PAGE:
• * A brief overview of “Giant Steps” theory
    • * Insights and tips for using this book as a practice companion
    • * 155 licks and patterns divided into two parts to help you cultivate facility in both the A and B sections of “Giant Steps”
    • * 2 pages of licks using the augmented scale--the "universal scale" for Coltrane changes
    Click on the image to your left to view a printable page sample from the Bb edition (for tenor sax, soprano sax, trumpet, and clarinet). Print it out, take it with you to your next practice session, and get a feel for what the Scratch Pad has to offer. Each line takes you through the first four bars of Giant Steps changes. Transpose the pattern down a major third for the second four bars. AVAILABLE IN C, Bb, Eb, AND BASS CLEF EDITIONS, AND BOTH IN PRINT AND AS A PDF DOWNLOAD. 32 PAGES. Instant PDF download, $9.50 C edition Add to Cart Bb edition Add to Cart Eb edition Add to Cart Bass clef edition Add to Cart View Cart Print editions--retail quality with full-color cover, $10.95 plus shipping: order here.
    PRAISE FOR THE GIANT STEPS SCRATCH PAD "Ever since John Coltrane recorded 'Giant Steps,' its chord progression has been a rite of passage for aspiring improvisers. Bob's book The Giant Steps Scratch Pad presents a practical approach to Coltrane changes that will challenge advanced players and provide fundamental material for those just beginning to tackle the challenge of Giant Steps.'” --Ric Troll, composer, multi-instrumentalist, owner of Tallmadge Mill Studios "In this volume, Bob has created an excellent new tool for learning how to navigate the harmonies of 'Giant Steps.' This is a hands-on, practical approach with a wealth of great material that will be of assistance to students of jazz at all levels of development." --Kurt Ellenberger, composer, pianist, jazz educator and author of Materials and Concepts in Jazz Improvisation
    ------------------------------- * Unless you're a guitarist. For some reason, I've found a modest offering of good, practical material available for guitar players. You'd think that tenor sax players would be the prime audience for lit on Coltrane changes, but not so. Guitarists are the torch bearers. Sheesh. You string pickers have all the luck.

    Uh-oh! Time for Sax Maintenance AGAIN?!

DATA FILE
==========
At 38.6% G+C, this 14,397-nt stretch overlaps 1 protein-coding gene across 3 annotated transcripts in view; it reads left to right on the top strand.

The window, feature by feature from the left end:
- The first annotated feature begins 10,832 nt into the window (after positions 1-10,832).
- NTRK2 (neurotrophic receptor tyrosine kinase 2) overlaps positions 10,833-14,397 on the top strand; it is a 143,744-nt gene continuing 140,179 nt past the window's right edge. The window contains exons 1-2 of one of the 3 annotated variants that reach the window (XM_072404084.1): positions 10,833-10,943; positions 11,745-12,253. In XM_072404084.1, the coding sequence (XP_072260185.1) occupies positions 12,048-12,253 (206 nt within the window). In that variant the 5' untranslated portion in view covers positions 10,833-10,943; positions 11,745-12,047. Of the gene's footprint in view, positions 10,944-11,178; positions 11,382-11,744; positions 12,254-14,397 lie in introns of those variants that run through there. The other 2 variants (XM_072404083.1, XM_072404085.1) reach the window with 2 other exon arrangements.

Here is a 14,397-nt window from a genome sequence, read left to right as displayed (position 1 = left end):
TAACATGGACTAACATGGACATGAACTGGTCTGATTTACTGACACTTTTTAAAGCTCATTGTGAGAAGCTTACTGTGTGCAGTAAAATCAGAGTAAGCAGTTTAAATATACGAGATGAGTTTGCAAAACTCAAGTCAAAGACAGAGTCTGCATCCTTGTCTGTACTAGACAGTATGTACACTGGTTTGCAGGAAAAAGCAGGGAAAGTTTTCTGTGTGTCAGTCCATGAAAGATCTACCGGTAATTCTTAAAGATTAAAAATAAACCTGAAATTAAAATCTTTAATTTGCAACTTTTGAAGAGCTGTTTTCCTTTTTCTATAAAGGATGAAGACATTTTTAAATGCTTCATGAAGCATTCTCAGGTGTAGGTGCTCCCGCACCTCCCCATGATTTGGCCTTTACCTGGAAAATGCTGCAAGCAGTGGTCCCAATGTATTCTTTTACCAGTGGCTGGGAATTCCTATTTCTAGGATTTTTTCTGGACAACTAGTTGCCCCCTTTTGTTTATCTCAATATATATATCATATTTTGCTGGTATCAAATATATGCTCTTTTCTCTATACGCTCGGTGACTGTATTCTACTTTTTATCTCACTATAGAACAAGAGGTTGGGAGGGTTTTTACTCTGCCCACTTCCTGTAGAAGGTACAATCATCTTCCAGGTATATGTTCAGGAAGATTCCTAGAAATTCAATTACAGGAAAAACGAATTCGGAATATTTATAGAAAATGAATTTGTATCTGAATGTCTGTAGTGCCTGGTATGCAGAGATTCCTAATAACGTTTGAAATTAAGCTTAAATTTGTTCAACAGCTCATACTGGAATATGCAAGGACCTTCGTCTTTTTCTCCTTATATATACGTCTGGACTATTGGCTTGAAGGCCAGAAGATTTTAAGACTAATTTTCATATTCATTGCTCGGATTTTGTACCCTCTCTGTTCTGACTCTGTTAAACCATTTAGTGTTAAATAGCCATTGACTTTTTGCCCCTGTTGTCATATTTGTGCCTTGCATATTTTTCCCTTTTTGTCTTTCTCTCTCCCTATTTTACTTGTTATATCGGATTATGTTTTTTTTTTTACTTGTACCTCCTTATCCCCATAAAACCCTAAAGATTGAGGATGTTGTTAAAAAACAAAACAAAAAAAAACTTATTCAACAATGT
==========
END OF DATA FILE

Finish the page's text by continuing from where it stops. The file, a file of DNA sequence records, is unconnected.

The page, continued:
So there I am in Ed Englerth's basement tonight, getting set to rehearse for our set this coming weekend at the Buttermilk Jamboree near Delton, Michigan.  I pick up my alto sax, clamp my lips around the mouthpiece and blow, and what happens? FWEEEEEFFFF, that's what happens. My horn goes FWEEEEEFFFF. That's not a promising sign. Hoping it's just the reed, I substitute a different one, but once again, anything from low D down balks like crazy, and the higher notes aren't all that cooperative either. So I take my leak light out of my case and run it down the horn, and what's really frustrating is, I can't see any sign of a leaky pad anywhere. Maybe that's due to my strictly neophyte abilities when it comes to troubleshooting saxophone ailments, but still...not even a pinprick of light shining from one of the palm key pads? Nothing? Next step: remove the mouthpiece and check to make sure it's sealing properly. It is--no problems there. And here's the interesting part: when I put it back on the saxophone neck, my horn plays just fine--for about fifteen seconds. After that, HHAAARRRRNNKKK!!! Nutz. This sucks. So I set the alto aside and do the rehearsal using my soprano. I'm not crazy about that option since my intonation on the soprano sax leaves something to be desired, but I don't have much choice. My alto is unplayable. I'm wondering whether a loose cork or something may have lodged somewhere in the horn and is impeding the air stream. Better that than have to take my horn to the shop for repair work that I just don't have the money for right now. It has only been a few months, after all, since I slapped down $160 to have the sax repadded and ministered unto by my repairman. Whatever the problem is, I've got to get it fixed by this weekend, because I have two gigs, and one of them is a big band gig that doesn't give me the liberty of simply swapping the alto for the soprano. Ugh. Saxual problems. But they can wait till tomorrow to figure out. I'm done thinking about the matter for today.